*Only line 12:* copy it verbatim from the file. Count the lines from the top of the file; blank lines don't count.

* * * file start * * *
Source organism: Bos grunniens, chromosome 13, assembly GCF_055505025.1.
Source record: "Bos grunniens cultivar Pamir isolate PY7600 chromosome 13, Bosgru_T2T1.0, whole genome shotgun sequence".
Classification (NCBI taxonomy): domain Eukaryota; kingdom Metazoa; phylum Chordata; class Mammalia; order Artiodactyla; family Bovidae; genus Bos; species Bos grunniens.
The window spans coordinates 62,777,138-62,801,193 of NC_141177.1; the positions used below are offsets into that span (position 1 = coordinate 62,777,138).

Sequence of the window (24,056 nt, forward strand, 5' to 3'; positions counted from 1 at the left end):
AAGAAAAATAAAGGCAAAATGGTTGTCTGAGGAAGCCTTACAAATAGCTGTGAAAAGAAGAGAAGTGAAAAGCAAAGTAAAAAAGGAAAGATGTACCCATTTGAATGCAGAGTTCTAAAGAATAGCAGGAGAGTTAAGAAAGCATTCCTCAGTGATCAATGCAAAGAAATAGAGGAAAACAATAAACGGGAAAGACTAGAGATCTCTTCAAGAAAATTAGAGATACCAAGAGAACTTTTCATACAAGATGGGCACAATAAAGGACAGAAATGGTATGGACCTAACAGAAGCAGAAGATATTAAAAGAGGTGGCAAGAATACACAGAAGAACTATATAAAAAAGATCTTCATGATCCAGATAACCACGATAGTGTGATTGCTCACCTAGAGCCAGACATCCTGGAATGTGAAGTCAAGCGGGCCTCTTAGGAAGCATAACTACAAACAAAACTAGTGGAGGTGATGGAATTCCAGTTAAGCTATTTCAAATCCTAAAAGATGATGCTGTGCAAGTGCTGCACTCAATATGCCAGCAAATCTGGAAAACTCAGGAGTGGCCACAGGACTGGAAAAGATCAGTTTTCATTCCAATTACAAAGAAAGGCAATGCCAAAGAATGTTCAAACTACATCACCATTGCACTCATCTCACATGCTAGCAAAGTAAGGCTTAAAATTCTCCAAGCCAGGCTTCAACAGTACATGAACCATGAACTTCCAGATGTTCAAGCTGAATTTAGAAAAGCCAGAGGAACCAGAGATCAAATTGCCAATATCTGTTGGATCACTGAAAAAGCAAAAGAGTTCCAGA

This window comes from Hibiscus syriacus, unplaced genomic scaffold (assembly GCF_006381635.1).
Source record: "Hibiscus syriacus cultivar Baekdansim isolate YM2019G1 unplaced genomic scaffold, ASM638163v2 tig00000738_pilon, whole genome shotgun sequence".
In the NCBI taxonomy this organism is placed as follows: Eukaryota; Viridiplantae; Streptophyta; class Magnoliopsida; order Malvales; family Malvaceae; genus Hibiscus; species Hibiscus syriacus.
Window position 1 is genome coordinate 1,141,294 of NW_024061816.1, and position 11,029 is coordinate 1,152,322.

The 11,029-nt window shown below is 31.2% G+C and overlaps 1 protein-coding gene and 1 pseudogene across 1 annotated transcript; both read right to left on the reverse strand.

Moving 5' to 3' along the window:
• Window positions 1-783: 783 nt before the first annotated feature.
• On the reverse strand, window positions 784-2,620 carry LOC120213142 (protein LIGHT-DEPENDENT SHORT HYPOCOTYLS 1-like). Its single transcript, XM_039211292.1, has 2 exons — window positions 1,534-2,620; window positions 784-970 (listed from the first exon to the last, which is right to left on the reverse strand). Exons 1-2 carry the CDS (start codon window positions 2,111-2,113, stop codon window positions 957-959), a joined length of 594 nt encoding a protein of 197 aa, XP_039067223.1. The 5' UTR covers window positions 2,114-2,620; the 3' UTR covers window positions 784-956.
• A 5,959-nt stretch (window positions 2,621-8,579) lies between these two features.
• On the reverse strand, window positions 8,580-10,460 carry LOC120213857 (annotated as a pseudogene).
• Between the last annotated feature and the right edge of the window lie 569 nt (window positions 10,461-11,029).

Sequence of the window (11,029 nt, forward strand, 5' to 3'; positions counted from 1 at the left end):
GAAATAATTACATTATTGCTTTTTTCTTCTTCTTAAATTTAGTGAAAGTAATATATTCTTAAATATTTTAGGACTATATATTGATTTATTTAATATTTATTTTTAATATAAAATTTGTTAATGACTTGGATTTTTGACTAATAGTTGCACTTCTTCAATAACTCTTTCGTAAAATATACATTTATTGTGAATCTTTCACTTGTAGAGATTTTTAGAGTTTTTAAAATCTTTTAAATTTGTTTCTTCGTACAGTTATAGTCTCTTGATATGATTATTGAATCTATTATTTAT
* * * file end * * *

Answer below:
Moving 5' to 3' along the window: